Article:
Oxbridge Named 'Super Brands' In World Rankings But Other UK Unis Struggle
Cambridge and Oxford universities were named "super-brands" on Thursday in a new set of world rankings while other UK institutions slipped down the table against competition from Asia.
The two elite institutions were placed third and sixth respectively in the Times Higher Education Supplement's (THES) World Reputation Rankings 2012, which measures universities' prestige among academics.
Harvard University in the US was the highest ranked, followed by Massachusetts Institute of Technology in second place, and Stanford University in fourth, after Cambridge.
The University of California, Berkeley, and Oxford complete the top six, which were all named global "super brands" by the publication.
The UK has 10 universities in the THES list, second only to the US with 44. Last year, Britain had 12 representatives in the top 100, but the University of Sheffield and the London School of Hygiene and Tropical Medicine both exited the top 100 this year.
Other British heavyweights in the list, including Imperial College, University College London, the University of Edinburgh, and the University of Bristol, have all sunk down the rankings.
This is due to an increasingly strong showing from Far Eastern universities, whose emphasis on academic excellence at the expense of other factors means they fare better in 'prestige' surveys than in the regular THES Global Rankings, which uses a greater variety of indicators such as industry income and student diversity.
Only the London School of Economics and Political Science and the University of Manchester bucked the UK trend and went up the ranking.
Tokyo and Kyoto Universities were placed in 10th and 20th places respectively, and China's Tsinghua University rose five places from 35 to 30. Peking University, at 38 this year, made a similar upward trajectory.
The University of Hong Kong entered the top 40 for the first time, and the National University of Singapore also climbed from 27th to 23rd.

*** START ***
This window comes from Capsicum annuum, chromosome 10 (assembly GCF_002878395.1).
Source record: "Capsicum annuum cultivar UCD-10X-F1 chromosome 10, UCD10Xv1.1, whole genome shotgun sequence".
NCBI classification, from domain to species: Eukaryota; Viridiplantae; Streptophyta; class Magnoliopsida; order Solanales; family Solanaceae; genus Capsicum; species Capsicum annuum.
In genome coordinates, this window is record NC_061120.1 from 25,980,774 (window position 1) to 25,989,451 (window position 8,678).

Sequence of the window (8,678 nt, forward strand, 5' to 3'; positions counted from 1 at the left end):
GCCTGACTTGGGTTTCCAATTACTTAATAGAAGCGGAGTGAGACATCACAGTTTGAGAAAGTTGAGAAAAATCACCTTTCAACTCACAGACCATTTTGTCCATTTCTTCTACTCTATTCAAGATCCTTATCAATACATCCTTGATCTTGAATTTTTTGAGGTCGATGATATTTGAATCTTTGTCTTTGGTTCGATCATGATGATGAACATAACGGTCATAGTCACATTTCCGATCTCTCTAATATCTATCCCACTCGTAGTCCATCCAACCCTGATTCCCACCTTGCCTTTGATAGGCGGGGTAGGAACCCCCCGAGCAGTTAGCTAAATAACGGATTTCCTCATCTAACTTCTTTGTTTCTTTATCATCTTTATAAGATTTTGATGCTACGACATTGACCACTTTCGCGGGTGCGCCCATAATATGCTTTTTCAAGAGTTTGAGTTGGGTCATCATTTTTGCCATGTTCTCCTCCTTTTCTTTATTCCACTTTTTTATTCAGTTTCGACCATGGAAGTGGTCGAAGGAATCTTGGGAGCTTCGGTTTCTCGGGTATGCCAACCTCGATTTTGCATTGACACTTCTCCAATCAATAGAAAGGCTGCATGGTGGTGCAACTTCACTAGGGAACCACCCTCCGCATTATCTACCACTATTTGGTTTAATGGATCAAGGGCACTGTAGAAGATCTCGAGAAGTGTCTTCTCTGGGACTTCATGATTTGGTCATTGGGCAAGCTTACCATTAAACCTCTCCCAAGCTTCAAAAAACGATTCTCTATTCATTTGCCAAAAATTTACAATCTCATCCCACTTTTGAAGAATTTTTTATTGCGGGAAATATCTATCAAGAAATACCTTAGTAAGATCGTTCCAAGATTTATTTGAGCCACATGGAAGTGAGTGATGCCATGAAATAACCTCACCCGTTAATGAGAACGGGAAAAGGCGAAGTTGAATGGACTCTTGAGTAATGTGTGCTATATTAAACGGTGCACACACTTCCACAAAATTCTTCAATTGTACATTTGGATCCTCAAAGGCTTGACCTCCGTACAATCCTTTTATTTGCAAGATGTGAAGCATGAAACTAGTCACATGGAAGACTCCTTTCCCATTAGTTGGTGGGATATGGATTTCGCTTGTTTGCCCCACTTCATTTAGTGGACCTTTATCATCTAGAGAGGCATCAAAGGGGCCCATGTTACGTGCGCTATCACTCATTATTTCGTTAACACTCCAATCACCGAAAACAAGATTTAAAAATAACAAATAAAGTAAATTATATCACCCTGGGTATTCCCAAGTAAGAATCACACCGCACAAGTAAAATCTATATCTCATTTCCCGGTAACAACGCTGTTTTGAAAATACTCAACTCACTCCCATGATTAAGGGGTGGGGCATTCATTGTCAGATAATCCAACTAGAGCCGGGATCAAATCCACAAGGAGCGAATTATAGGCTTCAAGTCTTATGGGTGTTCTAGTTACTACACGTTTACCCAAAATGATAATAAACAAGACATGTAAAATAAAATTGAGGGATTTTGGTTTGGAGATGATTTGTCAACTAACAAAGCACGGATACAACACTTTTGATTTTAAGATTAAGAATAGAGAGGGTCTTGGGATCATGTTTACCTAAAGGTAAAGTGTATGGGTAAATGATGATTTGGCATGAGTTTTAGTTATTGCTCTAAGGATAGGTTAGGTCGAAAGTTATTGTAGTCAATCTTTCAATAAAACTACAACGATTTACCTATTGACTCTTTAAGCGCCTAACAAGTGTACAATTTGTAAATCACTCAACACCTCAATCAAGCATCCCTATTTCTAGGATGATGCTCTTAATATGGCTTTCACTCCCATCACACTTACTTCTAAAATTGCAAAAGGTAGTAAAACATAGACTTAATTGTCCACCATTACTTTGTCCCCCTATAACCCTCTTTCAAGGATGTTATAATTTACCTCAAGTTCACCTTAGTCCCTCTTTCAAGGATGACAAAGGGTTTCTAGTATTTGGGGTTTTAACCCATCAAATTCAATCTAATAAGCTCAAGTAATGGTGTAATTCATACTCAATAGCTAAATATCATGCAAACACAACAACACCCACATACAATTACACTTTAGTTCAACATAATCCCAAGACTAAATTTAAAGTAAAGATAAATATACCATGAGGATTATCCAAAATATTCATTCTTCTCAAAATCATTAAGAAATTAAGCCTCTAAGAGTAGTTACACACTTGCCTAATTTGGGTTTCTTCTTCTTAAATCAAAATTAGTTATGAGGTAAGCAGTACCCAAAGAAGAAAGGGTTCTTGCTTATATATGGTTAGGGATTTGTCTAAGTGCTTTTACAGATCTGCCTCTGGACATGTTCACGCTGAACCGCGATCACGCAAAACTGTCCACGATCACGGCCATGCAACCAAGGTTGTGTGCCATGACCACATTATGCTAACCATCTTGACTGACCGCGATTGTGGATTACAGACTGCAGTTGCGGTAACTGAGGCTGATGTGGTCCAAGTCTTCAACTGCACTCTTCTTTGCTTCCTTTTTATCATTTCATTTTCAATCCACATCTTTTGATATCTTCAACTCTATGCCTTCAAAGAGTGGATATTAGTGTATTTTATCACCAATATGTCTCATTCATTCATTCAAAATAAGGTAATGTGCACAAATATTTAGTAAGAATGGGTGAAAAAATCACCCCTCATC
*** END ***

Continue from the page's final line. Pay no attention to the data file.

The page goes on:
Phil Baty, rankings editor at Times Higher Education magazine, said: "Make no mistake, this data should be uncomfortable news for the UK - our global reputation as the home of outstanding universities has been hit.
"Big names have slipped down the league table, and we have lost two institutions from the world top 100 altogether - we are now down to 10 representatives. Meanwhile all the leading Asian universities, most notably in China, are on the up.
"The messages we are sending to the world about our commitment to funding our universities, fuelled by the images of students protesting in Westminster, on top of our clampdown on overseas students, are not playing well globally.
"There is a clear risk that our universities, other than the elite 'super-brands' of Oxford and Cambridge, will be relegated from the premier league of institutions in the eyes of the world, with tangible and sustained damage. Perception is reality and it seems that we are perceived as a fading power."
UCU general secretary, Sally Hunt, said: “The UK continues to punch above its weight on the global stage, but while other countries, particularly in Asia, are investing in their universities our sector is beset by funding uncertainties caused by ill-thought through government policy.
“Our brilliant universities need secure and sustained funding if we are to maintain our proud international position. Higher education is one thing we do well globally, but it cannot be done on the cheap.”